BY REBECCA VIPOND BRINK
It’s been fascinating to watch Vox over the last week. Last Wednesday, they posted an op-ed by written by a self-proclaimed liberal tenure-track professor, Edward Schlosser, who claimed that he was scared of his liberal students, because their zeal for identity politics is, in his view, threatening jobs in academia. Student complaints lodged not because they felt that a teacher’s methods are inappropriate or violate a policy are becoming epidemic, the pseudonymous author writes, and professors are getting fired over truly minor offenses.
The same thing occurred to Amanda Taub that occurred to me: This doesn’t sound like a student problem. This sounds like a university problem. It’s not like the students are actually deciding professors’ fates. Schools’ administrations are.
And while Schlosser mentions the fact that students are treated more like customers by their school than they’re treated like, well, students, he doesn’t connect the dots. Universities want to make profits via tuition, ergo they have to make their students/customers happy, ergo if a student complains because they were offended by the content a professor is teaching, that professor’s job is at risk, even if a student’s offense at content really doesn’t have anything whatsoever to do with the professor.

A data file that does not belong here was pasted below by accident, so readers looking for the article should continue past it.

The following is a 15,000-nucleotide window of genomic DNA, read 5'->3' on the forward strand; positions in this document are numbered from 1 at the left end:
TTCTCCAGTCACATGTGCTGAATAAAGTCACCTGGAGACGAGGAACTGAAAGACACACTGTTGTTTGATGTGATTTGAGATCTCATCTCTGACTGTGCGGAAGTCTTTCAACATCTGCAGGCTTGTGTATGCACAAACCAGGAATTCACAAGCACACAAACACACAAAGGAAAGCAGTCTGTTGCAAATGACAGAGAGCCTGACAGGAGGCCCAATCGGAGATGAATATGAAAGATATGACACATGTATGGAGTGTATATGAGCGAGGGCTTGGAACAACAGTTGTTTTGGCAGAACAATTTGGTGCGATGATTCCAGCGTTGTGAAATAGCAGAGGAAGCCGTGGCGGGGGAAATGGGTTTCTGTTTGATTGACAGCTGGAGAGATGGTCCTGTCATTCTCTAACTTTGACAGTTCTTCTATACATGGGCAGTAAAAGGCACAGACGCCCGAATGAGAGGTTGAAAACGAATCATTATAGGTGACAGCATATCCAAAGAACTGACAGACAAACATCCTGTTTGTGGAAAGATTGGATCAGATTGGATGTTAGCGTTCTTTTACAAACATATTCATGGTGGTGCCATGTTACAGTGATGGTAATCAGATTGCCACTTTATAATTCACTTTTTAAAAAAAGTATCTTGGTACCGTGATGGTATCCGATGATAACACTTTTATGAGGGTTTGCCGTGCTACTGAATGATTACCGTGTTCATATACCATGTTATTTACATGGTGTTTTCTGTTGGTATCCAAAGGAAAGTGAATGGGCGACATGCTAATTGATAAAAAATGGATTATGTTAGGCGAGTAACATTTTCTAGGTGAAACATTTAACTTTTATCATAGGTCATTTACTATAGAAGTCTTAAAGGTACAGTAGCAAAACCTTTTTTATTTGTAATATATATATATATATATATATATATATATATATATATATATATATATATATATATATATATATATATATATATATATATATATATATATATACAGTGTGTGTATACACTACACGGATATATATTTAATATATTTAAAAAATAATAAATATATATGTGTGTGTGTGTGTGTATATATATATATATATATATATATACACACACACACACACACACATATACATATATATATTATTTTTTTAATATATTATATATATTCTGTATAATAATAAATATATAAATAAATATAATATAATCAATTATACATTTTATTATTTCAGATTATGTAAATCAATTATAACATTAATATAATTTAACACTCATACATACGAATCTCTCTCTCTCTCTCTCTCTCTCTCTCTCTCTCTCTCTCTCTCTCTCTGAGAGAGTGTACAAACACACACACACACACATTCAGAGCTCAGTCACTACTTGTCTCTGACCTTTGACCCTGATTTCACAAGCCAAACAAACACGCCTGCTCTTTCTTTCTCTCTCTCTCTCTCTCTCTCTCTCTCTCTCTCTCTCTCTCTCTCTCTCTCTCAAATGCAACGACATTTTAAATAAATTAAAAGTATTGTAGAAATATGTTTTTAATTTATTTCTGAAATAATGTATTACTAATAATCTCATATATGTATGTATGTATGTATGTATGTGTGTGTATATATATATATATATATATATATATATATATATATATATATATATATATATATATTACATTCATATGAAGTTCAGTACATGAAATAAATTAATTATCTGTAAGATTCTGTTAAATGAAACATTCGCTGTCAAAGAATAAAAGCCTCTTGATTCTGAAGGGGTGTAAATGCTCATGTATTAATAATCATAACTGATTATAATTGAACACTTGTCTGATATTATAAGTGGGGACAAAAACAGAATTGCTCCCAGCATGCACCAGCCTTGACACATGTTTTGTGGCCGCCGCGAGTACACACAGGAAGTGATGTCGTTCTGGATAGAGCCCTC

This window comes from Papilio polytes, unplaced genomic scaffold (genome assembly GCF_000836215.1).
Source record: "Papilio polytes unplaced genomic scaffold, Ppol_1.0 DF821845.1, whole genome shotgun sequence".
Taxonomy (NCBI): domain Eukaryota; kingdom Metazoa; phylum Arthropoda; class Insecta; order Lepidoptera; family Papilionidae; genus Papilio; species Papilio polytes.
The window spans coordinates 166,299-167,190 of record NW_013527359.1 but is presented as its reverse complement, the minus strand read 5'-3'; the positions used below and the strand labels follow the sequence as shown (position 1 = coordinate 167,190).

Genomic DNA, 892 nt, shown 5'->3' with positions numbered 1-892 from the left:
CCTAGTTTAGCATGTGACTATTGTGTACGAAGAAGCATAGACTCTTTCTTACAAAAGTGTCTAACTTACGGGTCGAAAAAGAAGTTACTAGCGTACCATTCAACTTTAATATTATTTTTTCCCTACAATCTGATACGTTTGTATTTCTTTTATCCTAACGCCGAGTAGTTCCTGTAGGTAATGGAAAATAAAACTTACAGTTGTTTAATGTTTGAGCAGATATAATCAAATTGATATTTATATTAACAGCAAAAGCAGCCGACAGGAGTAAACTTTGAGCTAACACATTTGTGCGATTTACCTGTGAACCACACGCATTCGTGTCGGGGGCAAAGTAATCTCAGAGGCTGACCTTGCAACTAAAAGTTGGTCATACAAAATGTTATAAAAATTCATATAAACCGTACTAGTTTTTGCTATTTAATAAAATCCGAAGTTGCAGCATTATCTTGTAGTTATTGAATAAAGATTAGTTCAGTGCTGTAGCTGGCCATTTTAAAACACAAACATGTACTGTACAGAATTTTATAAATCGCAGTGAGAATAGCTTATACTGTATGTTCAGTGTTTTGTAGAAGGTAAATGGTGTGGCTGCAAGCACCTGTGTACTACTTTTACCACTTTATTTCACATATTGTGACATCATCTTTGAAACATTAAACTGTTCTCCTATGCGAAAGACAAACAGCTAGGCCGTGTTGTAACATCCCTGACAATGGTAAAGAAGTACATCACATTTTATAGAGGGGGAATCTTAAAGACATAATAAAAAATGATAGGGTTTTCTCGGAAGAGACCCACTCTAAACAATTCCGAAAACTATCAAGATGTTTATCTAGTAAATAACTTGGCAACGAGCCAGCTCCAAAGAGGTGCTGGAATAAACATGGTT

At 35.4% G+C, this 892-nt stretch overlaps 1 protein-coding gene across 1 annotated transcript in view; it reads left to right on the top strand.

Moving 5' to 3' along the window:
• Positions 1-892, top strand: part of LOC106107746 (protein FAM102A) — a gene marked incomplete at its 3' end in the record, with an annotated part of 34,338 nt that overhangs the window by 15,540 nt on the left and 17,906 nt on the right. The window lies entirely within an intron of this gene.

And as Koritha Mitchell pointed out today, the point of teaching shouldn’t be to make students comfortable. Schlosser claims that in order to protect his job, he’s had to change his curricula, and Mitchell is, rightly, I think, calling that cowardly. Universities should have their professors’ backs, and they’re just as cowardly for firing professors instead of challenging students to do more than memorize material and to take in uncomfortable content and try to understand it rather than avoiding it.
This doesn’t sound like a student problem. This sounds like a university problem.
See? Very interesting developments, and generally speaking a really great conversation about the state of academia in America today, with the caveat that Taub’s response by and large reads as an extremely dismissive and unnecessarily personal polemic. Schlosser’s article has been shared on Facebook 254,000 times as of right now, so he’s obviously hit on something about higher education that’s bothering people. Of course, that being said, a lot more articles than you think get shared 200k+ times on Facebook without the kind of vitriol being slung that this conversation has inspired, so take it with a grain of salt, I guess.